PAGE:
In each of the tests, reaction zone pressure was maintained at about 1,030 psig and the reaction temperature was varied over a range of 500° to 700° F. The incoming reactant stream was composed of about 0.65 moles of water per mole of ethylene. The vaporized stream was passed through the tubular reactor at a vapor space velocity of 33 standard cubic feet per cubic foot of catalyst per minute. The results of the tests are set forth in Table I below.
React- ion % Ethy- % select- % temp. lene con- ivity to ethanol Run Type Version ee.F.) Ethanol yield __________________________________________________________________________ 1 Sequi Phosphoric Acid 504 5.4 86.1 4.6 2 Sesqui Phosphoric Acid 532 8.6 69.7 6.0 3 Sequi Phosphoric Acid 565 9.2 67.3 5.7 4 Sesqui Phosphoric Acid 599 7.3 67.3 4.9 5 Ortho Phosphoric Acid * 565 4.4 87.7 3.8 __________________________________________________________________________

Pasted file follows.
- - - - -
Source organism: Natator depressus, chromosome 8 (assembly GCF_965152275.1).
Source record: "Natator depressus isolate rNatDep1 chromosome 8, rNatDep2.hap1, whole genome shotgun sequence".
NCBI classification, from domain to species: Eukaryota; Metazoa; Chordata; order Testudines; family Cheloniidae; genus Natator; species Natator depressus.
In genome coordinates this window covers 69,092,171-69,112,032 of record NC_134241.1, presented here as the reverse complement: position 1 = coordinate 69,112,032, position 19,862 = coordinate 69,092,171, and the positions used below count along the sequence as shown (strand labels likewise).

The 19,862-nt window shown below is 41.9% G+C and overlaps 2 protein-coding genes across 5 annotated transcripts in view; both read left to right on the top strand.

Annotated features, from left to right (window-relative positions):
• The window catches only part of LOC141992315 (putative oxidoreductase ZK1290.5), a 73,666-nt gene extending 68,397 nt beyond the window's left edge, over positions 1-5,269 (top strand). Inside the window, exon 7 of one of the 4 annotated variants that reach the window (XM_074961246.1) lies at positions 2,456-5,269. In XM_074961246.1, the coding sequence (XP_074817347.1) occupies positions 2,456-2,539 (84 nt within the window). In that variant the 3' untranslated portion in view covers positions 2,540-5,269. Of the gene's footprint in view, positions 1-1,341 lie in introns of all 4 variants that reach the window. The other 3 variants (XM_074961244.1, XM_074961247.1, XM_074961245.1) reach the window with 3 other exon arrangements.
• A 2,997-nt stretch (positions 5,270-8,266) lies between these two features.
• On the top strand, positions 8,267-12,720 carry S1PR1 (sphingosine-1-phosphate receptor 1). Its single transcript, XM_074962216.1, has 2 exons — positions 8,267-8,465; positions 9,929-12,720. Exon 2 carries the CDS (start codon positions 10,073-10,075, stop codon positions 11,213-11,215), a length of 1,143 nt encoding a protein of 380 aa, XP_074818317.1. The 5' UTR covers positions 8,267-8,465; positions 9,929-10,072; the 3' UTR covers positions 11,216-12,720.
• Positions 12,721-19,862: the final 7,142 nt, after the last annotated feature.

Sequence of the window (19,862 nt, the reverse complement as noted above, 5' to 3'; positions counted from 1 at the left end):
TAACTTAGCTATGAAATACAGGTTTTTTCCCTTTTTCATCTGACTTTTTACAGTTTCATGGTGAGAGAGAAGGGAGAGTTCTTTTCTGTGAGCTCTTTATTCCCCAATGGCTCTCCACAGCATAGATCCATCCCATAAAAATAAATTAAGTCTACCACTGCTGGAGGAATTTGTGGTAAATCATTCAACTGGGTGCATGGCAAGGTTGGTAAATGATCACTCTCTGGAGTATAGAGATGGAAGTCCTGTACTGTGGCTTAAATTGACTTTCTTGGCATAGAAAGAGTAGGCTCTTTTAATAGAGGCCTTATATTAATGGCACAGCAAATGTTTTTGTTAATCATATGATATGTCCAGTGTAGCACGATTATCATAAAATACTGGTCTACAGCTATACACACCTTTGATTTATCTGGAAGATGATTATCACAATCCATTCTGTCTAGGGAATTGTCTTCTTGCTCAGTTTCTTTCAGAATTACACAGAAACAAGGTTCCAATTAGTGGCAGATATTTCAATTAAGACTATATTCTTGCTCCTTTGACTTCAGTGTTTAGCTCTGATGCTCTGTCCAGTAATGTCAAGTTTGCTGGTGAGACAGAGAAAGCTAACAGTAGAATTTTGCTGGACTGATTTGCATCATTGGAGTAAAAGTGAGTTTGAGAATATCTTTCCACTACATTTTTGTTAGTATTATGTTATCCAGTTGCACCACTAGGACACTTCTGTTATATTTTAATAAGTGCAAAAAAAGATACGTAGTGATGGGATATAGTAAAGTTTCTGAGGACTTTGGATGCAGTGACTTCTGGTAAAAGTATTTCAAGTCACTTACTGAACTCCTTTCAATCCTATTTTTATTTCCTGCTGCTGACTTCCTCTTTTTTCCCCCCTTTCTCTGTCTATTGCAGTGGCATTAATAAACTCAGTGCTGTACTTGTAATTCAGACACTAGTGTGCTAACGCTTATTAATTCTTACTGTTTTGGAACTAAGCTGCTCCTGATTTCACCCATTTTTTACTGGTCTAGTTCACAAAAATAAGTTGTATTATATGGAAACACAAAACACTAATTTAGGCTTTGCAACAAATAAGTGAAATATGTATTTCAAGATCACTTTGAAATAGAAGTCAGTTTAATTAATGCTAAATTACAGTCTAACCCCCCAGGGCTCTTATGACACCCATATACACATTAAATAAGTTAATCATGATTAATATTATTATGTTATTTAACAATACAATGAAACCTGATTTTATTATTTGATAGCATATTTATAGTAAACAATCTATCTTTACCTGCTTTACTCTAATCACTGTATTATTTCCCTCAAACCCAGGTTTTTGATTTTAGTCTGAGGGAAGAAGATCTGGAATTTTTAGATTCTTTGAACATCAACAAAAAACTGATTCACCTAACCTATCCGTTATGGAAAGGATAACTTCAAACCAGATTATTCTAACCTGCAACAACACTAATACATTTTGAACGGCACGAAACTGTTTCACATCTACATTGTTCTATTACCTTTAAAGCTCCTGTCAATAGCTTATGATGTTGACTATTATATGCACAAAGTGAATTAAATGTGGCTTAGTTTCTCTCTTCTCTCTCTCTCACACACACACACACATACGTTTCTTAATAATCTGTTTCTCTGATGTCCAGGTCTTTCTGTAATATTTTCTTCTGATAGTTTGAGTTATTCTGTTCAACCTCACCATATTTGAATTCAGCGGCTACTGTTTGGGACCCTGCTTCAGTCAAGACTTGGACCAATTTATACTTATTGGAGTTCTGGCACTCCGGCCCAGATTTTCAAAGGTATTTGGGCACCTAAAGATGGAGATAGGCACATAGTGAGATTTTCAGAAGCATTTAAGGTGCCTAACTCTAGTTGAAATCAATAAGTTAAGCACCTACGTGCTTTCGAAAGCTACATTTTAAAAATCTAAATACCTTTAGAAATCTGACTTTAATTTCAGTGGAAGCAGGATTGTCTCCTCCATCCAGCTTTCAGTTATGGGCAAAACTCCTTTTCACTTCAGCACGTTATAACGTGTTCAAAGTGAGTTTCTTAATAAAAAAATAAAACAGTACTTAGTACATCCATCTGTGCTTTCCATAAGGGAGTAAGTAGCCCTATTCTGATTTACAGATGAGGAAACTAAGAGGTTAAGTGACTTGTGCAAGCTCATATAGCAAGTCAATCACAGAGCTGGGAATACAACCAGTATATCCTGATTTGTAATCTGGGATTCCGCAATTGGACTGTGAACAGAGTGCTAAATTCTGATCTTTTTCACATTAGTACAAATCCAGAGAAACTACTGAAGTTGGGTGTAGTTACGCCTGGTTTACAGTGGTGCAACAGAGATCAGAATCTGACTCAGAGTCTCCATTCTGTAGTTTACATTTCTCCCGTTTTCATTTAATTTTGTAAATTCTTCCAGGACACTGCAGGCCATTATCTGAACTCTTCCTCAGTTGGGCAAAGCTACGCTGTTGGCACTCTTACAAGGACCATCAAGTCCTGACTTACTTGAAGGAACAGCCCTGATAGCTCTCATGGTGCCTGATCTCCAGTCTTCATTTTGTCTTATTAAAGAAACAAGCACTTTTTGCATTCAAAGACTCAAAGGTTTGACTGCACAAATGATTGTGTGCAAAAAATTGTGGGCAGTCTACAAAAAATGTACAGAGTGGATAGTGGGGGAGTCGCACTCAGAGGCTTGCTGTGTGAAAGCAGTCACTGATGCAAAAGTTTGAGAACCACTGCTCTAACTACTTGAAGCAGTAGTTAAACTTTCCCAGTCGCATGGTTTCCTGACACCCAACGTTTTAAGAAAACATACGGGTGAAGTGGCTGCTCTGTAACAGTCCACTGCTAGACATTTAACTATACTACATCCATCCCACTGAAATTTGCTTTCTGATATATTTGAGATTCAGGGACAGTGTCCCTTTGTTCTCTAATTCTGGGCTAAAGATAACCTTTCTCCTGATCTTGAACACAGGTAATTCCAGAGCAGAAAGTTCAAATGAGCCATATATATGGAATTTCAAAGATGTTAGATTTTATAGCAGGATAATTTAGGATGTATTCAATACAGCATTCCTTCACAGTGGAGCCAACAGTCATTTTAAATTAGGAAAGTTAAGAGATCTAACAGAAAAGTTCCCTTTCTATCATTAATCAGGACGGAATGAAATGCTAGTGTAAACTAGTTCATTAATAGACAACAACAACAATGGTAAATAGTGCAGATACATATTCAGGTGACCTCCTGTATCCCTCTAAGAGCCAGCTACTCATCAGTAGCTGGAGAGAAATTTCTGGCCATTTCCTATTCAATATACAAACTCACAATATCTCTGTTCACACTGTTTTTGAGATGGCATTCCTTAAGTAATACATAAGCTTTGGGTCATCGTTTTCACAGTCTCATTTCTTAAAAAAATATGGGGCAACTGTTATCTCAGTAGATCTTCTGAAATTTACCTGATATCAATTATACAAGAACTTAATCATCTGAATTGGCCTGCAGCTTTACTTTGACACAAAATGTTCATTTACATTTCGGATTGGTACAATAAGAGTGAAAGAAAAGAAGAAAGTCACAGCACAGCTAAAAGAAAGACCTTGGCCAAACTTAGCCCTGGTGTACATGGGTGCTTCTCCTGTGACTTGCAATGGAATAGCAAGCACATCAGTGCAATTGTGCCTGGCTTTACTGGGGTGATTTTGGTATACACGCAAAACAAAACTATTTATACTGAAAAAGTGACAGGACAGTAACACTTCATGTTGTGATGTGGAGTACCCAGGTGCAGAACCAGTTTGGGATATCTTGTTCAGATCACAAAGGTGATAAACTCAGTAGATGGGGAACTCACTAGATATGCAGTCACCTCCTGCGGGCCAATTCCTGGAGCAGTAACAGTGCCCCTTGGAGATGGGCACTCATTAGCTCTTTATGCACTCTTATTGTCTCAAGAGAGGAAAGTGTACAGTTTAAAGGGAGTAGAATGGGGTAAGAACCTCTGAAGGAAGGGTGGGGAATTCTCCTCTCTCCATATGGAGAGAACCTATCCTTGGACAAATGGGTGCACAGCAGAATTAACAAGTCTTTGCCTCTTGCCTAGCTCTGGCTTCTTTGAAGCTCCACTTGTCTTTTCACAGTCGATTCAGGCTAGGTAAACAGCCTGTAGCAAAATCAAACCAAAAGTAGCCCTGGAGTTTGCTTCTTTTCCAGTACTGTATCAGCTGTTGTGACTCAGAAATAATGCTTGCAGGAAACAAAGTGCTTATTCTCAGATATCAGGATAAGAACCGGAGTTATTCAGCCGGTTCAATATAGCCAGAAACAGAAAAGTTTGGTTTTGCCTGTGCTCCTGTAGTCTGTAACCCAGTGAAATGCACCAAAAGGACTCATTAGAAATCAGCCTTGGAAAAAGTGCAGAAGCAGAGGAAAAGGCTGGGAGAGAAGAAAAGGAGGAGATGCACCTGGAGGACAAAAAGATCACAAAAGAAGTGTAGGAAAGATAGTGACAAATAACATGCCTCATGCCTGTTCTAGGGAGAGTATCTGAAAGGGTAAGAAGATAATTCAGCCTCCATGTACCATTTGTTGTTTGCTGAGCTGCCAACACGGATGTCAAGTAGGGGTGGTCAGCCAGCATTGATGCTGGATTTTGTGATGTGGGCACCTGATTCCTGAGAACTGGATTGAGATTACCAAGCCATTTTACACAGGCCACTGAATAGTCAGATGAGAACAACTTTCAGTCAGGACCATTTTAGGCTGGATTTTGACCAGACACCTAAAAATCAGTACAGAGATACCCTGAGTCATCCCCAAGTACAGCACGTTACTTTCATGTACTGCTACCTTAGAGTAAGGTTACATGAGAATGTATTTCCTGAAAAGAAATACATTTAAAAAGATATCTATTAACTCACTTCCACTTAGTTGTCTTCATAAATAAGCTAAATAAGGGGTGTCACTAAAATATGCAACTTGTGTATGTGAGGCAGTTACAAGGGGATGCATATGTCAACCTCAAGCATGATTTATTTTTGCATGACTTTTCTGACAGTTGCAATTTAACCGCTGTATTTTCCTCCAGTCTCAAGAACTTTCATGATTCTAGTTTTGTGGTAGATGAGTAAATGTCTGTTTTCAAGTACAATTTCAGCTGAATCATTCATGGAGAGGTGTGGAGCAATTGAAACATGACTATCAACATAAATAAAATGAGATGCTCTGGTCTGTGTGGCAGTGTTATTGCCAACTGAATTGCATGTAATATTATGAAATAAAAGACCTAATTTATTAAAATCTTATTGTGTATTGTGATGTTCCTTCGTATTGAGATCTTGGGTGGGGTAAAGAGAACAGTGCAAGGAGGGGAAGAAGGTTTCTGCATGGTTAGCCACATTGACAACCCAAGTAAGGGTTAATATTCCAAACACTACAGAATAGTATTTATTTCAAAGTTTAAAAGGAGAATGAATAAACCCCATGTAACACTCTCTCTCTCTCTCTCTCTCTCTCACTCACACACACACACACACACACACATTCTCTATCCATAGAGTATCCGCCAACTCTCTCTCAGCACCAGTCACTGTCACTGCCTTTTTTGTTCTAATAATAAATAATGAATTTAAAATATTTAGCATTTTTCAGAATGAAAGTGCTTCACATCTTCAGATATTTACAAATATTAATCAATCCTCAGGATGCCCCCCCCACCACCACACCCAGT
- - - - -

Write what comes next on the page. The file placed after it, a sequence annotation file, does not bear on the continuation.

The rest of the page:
The above data clearly indicate the superiority of the instant sesqui-phosphoric acid catalyst systems for promoting the direct hydration of ethylene to ethanol. In contrast, when a conventional ortho phosphoric acid based catalyst system was used the percent ethanol yield was substantially below that secured when the sesqui-phosphoric acid catalyst system was used. In this regard a comparison of Run 3 with Run 5 indicates that approximately a 50 percent increase in ethanol yield is secured at identical conditions using the sesqui-phosphoric acid based catalyst system.
Having thus described the general nature and specific embodiments of the present invention, the true scope of the invention is now pointed out in the appended claims.